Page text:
Arthur Morris / Birds as Art
Bulletins and Notes Archive
Bulletins and Notes Archive
BIRDS AS ART ON-LINE BULLETIN #44 February 6, 2001
Velvia or Provia F100?
- Velvia or Provia F100?
- JRF Protective Neoprene Lens Covers
- Lens Cleaning Fluid
- Two Florida Offerings From My One and Only Photography Teacher
Here is another frequently asked question: "l am not clear about when
you use Velvia and when you use Provia F100. Can you please shed some
light (pardon the pun ) on that?"
Though the choice is often a
difficult one, here are my here are my thoughts:
I use Velvia:
- As much as possible. For my taste, its brilliant
color palette is simply unsurpassed.
- In low light and on dreary days
when I am NOT using flash.
- In warm light (when I have sufficient shutter
speed, and subject movement is not an important consideration).
- From 1/2
hour to roughly 1 1/2 or two hours after sunrise on clear mornings and from 1
1/2 to 2 hours before sunset on clear afternoons.
- Right at sunrise, and
then again right at sunset (again, when I have sufficient shutter speed, and
subject movement is not an important consideration).
I use Provia F100 often pushed 1 stop to EI 200 or 2 stops at EI 320
(Yes! Rate the film at EI 320. Compensate as you normally would,
then tell the lab to push the film 2 full stops (not 1 2/3
- On dreary
days when I am using flash. I have noticed over the past few months that
many of my fill flash images made with this film are overexposed. (This
happens when using fill flash exactly as I would when using Velvia: -2/3 stop
for middle tones subjects, -1 or -1 1/3 for white, yellow, or light toned
subjects, -1/3 stop for dark subjects, and 0 or
even +1/3, for very dark or
black subjects. I will begin experimenting with using less fill flash on
my upcoming SW Florida IPT trip. )
- In warm light when I need extra
shutter speed and subject movement might be a consideration.
- At normal
(ISO 100) two hours after sunrise or before sunset on clear days. Provia
F100 handles the contrast in bright scenes better than Velvia.
extremely low EV situations where Velvia simply has no chance to even register a
flock of birds in flight on the film.
- Often, when I am using the 600
IS/2X TC combination, or when stacking TCs.
Remember, however, that film
choice is strictly personal.
JRF Protective Neoprene Lens Covers
On the Bosque IPTs in November 2000, both my 500 and 600mm Canon IS lenses
were wearing their JRF Protective Neoprene Lens Covers. The covers are
individually designed and manufactured for each of these lenses. The
camouflage-patterned neoprene covers protect your lens from the nicks, dings,
and scratches that scar our expensive investments. The camo also takes the
edge off the effect of swinging a big white lens off your shoulder after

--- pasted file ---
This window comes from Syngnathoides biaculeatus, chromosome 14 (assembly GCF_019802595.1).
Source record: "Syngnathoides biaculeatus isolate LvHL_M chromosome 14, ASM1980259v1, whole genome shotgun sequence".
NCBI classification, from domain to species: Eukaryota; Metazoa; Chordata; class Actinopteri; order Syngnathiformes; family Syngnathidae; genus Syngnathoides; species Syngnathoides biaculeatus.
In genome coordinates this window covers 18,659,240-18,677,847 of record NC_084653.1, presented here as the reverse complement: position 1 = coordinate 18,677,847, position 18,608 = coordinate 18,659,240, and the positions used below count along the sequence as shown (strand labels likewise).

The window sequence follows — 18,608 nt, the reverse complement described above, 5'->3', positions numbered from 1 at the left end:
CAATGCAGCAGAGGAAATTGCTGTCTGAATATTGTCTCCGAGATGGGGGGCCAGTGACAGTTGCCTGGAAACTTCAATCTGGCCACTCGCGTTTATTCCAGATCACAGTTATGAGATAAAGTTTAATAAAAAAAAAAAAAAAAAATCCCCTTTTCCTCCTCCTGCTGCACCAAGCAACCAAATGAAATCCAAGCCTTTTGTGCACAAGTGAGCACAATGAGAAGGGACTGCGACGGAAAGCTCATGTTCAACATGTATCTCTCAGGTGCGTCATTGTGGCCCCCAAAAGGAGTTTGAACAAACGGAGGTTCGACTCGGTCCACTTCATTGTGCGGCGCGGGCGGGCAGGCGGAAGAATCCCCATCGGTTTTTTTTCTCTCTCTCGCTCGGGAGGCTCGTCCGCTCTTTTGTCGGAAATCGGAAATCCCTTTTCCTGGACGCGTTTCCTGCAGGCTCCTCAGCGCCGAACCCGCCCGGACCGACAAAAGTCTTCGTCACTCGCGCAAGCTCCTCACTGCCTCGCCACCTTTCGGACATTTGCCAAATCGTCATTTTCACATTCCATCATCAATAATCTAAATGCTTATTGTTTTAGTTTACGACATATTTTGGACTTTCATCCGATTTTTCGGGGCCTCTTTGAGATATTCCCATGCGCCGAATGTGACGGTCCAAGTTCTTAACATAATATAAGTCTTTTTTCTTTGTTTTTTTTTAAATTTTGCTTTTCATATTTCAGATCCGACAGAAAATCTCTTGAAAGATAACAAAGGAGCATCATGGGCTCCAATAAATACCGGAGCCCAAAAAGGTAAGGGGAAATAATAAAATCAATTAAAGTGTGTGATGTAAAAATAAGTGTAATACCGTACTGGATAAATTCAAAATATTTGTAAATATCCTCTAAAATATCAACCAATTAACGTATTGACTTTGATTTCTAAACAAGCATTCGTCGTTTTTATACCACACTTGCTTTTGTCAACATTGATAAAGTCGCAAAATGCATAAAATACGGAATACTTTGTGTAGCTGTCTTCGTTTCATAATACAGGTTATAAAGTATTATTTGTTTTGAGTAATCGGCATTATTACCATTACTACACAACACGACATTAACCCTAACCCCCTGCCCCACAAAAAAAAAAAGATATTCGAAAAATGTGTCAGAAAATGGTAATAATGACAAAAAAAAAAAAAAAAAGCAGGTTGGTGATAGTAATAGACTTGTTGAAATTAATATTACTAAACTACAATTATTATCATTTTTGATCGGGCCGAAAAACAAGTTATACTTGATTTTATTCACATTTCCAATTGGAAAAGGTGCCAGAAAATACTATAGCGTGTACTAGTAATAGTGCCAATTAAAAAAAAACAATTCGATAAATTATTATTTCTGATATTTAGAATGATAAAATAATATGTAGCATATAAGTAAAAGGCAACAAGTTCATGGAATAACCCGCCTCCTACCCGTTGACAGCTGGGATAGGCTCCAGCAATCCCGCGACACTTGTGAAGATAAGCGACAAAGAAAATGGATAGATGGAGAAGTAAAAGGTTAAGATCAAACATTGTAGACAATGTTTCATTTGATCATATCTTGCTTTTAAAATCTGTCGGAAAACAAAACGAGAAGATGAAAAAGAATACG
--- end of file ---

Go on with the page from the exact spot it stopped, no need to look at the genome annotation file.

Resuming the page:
carefully approaching a free and wild bird, somewhat
reducing the chance that
you will cause the bird to flee.
The covers are now
available from BIRDS AS ART for $65.00 each (Florida residents please add 6%
tax) plus $5.00 shipping and handling. (The covers are not and will not be
available for any Nikon telephotos. If they were, we will carry
them.) I have only ten of each in stock, and no more will be available
until May 2001; so if you would like one, please order ASAP by check or
paypal.com. (See the web site for more on paypal.com)
Lens Cleaning Fluid
I am often asked what type of lens cleaning fluid I use to clean my optical
equipment. I use LENS CLENS #1 as both a lens and equipment cleaning
fluid. It goes by part # 20001-01 which is a 13 1/4 oz. bottle. I
think that the small refillable squirt bottle is part of the package. The
contact telephone number is 714-535-2271.
Florida Offerings From My One and Only Photography Teacher
Milton Heiberg, who taught the NYC Audubon Nature
Photography course that comprises my only photographic training, is teaching
Close-Up Nature Photography course at Leu Gardens in Orlando, Florida on
February 16, 17, & 20, 2001. The course includes a Friday evening lecture on
equipment and technique, a Saturday morning of in-the-field photography at the
gardens, and a review and critiquing session on Tuesday evening. The
fee is $70 ($62 for Leu Garden members). Call 407-246-3621 to register, or
E-mail Milton for additional details at firstname.lastname@example.org
weekend of February 23-25, 2001, Milton will lead an Everglades Photography
Workshop for the Crealde School of Art which will include a pre-trip meeting on
Wednesday, February 21 and a post-trip review and critique on Tuesday, February
27. The tuition is $310 ($285 for Crealde members). If you would like to
spend a weekend in the Everglades with this 30 year veteran photographer
photographing birds and wildlife, please call the Crealde School of Art at
407-671-1886 or E-mail Milton for additional details email@example.com
Lastly, Best and Great Picture Making to all,
Arthur Morris/BIRDS AS ART